At the end of the last issue, the Terrible Trio (criminals masked as a Shark, Fox, and Vulture) reawakened the android that was Babs’s Oracle avatar with the help of Lex Luthor. Meanwhile, Babs was getting her butt kicked by Killer Moth. In issue #38, their showdown leads to hints of something bigger behind him, and the Oracle android promises dark times ahead.

The last issue ended with a fall, but no impact. This book opens with Babs still falling. Although she’s plummeting to her death, she takes time to give herself a pep talk and explain how sprinklers work. This is a very wordy sequence, and the time to read all these captions undercuts the urgency of the action we’re seeing, killing any tension. Reducing the number of captions and maybe even using some sentence fragments would have improved this scene greatly.

Pacing problems continue when focus turns to the Terrible Trio and Oracle. If you’re a fan of these particular villains or the Oracle avatar, you might enjoy that. Admittedly, the analytic content of Oracle’s internal monologues when she travels with the three villains was well done. The staccato phrasing and emotionless wording work nicely for an AI. But there’s simply too much of her and the Trio in a book that’s supposed to be about Batgirl. Setting these characters up as villains of the next arc shouldn’t require almost half the book. The Trio’s efforts to win Oracle’s cooperation are amusing, but could have been condensed to keep the focus on the title character.

In Babs’s part of the book, we get a look at her life at home and at work. When she returns to her rundown apartment after the fight, those who’ve read the prior issues know why she’s living in this place. New readers, however, will have no idea. She’s just walking down the street, so this would be a good place for a few words to explain. Her shabby home is a reminder of her difficult financial situation, but nothing in this book clues readers in to that. Then a homeless man greets her, addressing her with her apartment number. How does he know it? Surely she doesn’t broadcast it since that’s not a safe thing to do.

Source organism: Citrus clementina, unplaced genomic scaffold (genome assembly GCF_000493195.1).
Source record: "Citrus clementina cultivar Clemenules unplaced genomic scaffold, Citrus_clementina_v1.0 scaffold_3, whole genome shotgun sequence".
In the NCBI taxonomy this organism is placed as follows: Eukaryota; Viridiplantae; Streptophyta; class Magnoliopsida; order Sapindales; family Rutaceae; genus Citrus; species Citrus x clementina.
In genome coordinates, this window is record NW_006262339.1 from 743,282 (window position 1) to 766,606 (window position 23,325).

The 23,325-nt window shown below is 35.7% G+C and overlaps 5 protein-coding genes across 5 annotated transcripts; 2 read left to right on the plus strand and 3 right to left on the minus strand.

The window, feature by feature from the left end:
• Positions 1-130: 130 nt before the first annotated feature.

Then we learn she doesn’t have any spare costumes. None. They’re all “in bits and pieces.” Really? You run around the city getting into fights, and you don’t keep a bunch of spares on hand? Here, again, regular readers will know why she’s out of spares while new readers won’t. Something simple like “After X battles in Y days, all my costumes are wrecked” would explain and still keep the story rolling.

When Babs goes to work the next morning, her injuries draw Jason Bard’s  concern. The ensuing conversation casts Bard in a warm, sympathetic light and wins Cecil Castellucci points for understanding the battered woman mentality. He pushes enough that Babs then shares her preset cover story with him.

Bard’s concern and determination to help are appealing. Adding this to his admission in issue #37 that he has “feelings” for Babs, it’s clear we’re setting up a Babs/Bard relationship (Not my favorite because I’m firmly team Dick/Babs). With Bard’s distrust of Batgirl established, there’s guaranteed conflict ahead if they go down this road. But the hint of future romance takes a back seat, as it should, to the rematch between Batgirl and her first supervillain foe.

I particularly liked the way she lured Killer Moth out when she was ready to fight, again. Babs has always been both intelligent and analytical, and her strategy used her knowledge of her opponent, her ability to get media coverage, and her skills as a combatant. One violent moment in their ensuing confrontation is particularly dynamic and detailed. Carmen Di Giandomenico uses a blur effect that’s reminiscent of old photos to denote movement.

The scenes with panels inset against a bigger background generally worked well, but I had a problem following the scene below. The panel is crowded with people and dialogue. I had to look twice because the characters appeared to be in two places at the same time. I think this is partly because the inset panels don’t have strong borders but are just superimposed against the background. More distinct panels on less detailed background would stand out better.

On a final note about the art, I liked the depiction of Babs’s cobbled-together cowl. Much like Michelle Pfeiffer’s Catwoman cowl from 1992’s Batman Returns, the cowl and costume were believable as a DIY job.

The makeshift look of her costume underscores that she’s in serious trouble, regardless of what happens in any one clash. In the next issues, those troubles will surely grow worse, which makes us want to read on.

Recommended if…

  • The latest incarnation of Oracle has you curious
  • You like to see your heroes overwhelmed
  • The Terrible Trio interest you

Overall

The idea behind this story is good, but the issue spends too much time on secondary characters. The art is detailed and flows well, with interesting color effects and varied, effective lettering techniques. It’s not one of the series’ best outings, but it’s decent. I recommend reading it unless the Terrible Trio drive you up a tree.

Score: 6.5 of 10


Disclaimer: DC Comics provided Batman News with an advance copy of this comic for the purpose of this review.